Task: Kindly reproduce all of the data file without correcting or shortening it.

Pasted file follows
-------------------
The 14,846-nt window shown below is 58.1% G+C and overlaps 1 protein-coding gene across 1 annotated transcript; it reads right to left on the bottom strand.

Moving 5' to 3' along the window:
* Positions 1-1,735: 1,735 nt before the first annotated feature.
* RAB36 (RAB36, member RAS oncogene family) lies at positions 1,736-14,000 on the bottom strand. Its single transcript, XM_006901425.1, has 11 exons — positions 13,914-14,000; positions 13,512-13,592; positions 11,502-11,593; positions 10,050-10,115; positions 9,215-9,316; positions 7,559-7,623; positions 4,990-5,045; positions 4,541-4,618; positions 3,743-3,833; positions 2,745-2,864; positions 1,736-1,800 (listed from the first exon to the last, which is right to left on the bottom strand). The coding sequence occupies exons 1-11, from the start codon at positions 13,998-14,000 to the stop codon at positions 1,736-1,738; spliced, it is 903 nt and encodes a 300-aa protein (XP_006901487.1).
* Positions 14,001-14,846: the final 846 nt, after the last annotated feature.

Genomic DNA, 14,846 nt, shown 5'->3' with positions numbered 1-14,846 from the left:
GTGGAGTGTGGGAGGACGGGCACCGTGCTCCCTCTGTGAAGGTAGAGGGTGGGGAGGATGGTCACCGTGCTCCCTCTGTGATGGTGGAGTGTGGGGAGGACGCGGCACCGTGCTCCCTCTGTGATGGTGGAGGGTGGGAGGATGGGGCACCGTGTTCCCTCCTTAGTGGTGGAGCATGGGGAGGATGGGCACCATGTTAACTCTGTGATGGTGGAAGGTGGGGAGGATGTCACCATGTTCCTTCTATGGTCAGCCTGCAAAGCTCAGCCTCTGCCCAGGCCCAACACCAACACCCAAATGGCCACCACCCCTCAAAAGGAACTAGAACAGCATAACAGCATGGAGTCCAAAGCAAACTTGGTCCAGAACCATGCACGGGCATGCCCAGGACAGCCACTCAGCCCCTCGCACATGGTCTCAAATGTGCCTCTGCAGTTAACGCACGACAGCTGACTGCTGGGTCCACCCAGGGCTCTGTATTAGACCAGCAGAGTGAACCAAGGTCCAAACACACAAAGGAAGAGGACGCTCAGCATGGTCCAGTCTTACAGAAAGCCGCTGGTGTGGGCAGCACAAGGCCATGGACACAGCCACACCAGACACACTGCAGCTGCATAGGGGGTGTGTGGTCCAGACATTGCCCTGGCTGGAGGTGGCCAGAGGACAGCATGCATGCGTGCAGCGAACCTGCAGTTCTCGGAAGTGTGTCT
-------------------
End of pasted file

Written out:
The 14,846-nt window shown below is 58.1% G+C and overlaps 1 protein-coding gene across 1 annotated transcript; it reads right to left on the bottom strand.

Moving 5' to 3' along the window:
* Positions 1-1,735: 1,735 nt before the first annotated feature.
* RAB36 (RAB36, member RAS oncogene family) lies at positions 1,736-14,000 on the bottom strand. Its single transcript, XM_006901425.1, has 11 exons — positions 13,914-14,000; positions 13,512-13,592; positions 11,502-11,593; positions 10,050-10,115; positions 9,215-9,316; positions 7,559-7,623; positions 4,990-5,045; positions 4,541-4,618; positions 3,743-3,833; positions 2,745-2,864; positions 1,736-1,800 (listed from the first exon to the last, which is right to left on the bottom strand). The coding sequence occupies exons 1-11, from the start codon at positions 13,998-14,000 to the stop codon at positions 1,736-1,738; spliced, it is 903 nt and encodes a 300-aa protein (XP_006901487.1).
* Positions 14,001-14,846: the final 846 nt, after the last annotated feature.

Genomic DNA, 14,846 nt, shown 5'->3' with positions numbered 1-14,846 from the left:
GTGGAGTGTGGGAGGACGGGCACCGTGCTCCCTCTGTGAAGGTAGAGGGTGGGGAGGATGGTCACCGTGCTCCCTCTGTGATGGTGGAGTGTGGGGAGGACGCGGCACCGTGCTCCCTCTGTGATGGTGGAGGGTGGGAGGATGGGGCACCGTGTTCCCTCCTTAGTGGTGGAGCATGGGGAGGATGGGCACCATGTTAACTCTGTGATGGTGGAAGGTGGGGAGGATGTCACCATGTTCCTTCTATGGTCAGCCTGCAAAGCTCAGCCTCTGCCCAGGCCCAACACCAACACCCAAATGGCCACCACCCCTCAAAAGGAACTAGAACAGCATAACAGCATGGAGTCCAAAGCAAACTTGGTCCAGAACCATGCACGGGCATGCCCAGGACAGCCACTCAGCCCCTCGCACATGGTCTCAAATGTGCCTCTGCAGTTAACGCACGACAGCTGACTGCTGGGTCCACCCAGGGCTCTGTATTAGACCAGCAGAGTGAACCAAGGTCCAAACACACAAAGGAAGAGGACGCTCAGCATGGTCCAGTCTTACAGAAAGCCGCTGGTGTGGGCAGCACAAGGCCATGGACACAGCCACACCAGACACACTGCAGCTGCATAGGGGGTGTGTGGTCCAGACATTGCCCTGGCTGGAGGTGGCCAGAGGACAGCATGCATGCGTGCAGCGAACCTGCAGTTCTCGGAAGTGTGTCT